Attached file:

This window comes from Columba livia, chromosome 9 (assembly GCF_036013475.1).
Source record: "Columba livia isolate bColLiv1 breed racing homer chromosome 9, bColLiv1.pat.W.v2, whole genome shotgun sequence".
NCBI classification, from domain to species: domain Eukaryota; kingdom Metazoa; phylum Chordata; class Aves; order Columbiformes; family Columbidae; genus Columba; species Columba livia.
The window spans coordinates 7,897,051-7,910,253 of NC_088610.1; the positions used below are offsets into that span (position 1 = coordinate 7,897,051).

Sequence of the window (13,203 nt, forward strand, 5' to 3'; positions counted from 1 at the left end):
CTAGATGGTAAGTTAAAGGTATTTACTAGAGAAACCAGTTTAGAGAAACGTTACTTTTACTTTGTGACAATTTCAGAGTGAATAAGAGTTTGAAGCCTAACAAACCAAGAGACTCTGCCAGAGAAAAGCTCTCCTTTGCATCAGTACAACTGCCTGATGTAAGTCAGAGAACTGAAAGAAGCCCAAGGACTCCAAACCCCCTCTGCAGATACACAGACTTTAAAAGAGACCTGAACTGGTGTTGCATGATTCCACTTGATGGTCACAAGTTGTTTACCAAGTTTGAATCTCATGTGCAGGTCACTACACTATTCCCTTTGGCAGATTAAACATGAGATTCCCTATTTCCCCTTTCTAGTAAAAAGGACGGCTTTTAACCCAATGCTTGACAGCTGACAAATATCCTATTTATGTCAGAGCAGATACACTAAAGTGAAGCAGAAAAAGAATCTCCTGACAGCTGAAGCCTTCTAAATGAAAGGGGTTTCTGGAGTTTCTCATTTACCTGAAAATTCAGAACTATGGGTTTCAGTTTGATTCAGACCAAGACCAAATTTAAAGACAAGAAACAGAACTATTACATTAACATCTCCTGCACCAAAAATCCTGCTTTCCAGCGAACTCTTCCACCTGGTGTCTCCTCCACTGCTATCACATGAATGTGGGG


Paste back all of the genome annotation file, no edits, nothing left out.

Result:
This window comes from Columba livia, chromosome 9 (assembly GCF_036013475.1).
Source record: "Columba livia isolate bColLiv1 breed racing homer chromosome 9, bColLiv1.pat.W.v2, whole genome shotgun sequence".
NCBI classification, from domain to species: domain Eukaryota; kingdom Metazoa; phylum Chordata; class Aves; order Columbiformes; family Columbidae; genus Columba; species Columba livia.
The window spans coordinates 7,897,051-7,910,253 of NC_088610.1; the positions used below are offsets into that span (position 1 = coordinate 7,897,051).

Sequence of the window (13,203 nt, forward strand, 5' to 3'; positions counted from 1 at the left end):
CTAGATGGTAAGTTAAAGGTATTTACTAGAGAAACCAGTTTAGAGAAACGTTACTTTTACTTTGTGACAATTTCAGAGTGAATAAGAGTTTGAAGCCTAACAAACCAAGAGACTCTGCCAGAGAAAAGCTCTCCTTTGCATCAGTACAACTGCCTGATGTAAGTCAGAGAACTGAAAGAAGCCCAAGGACTCCAAACCCCCTCTGCAGATACACAGACTTTAAAAGAGACCTGAACTGGTGTTGCATGATTCCACTTGATGGTCACAAGTTGTTTACCAAGTTTGAATCTCATGTGCAGGTCACTACACTATTCCCTTTGGCAGATTAAACATGAGATTCCCTATTTCCCCTTTCTAGTAAAAAGGACGGCTTTTAACCCAATGCTTGACAGCTGACAAATATCCTATTTATGTCAGAGCAGATACACTAAAGTGAAGCAGAAAAAGAATCTCCTGACAGCTGAAGCCTTCTAAATGAAAGGGGTTTCTGGAGTTTCTCATTTACCTGAAAATTCAGAACTATGGGTTTCAGTTTGATTCAGACCAAGACCAAATTTAAAGACAAGAAACAGAACTATTACATTAACATCTCCTGCACCAAAAATCCTGCTTTCCAGCGAACTCTTCCACCTGGTGTCTCCTCCACTGCTATCACATGAATGTGGGG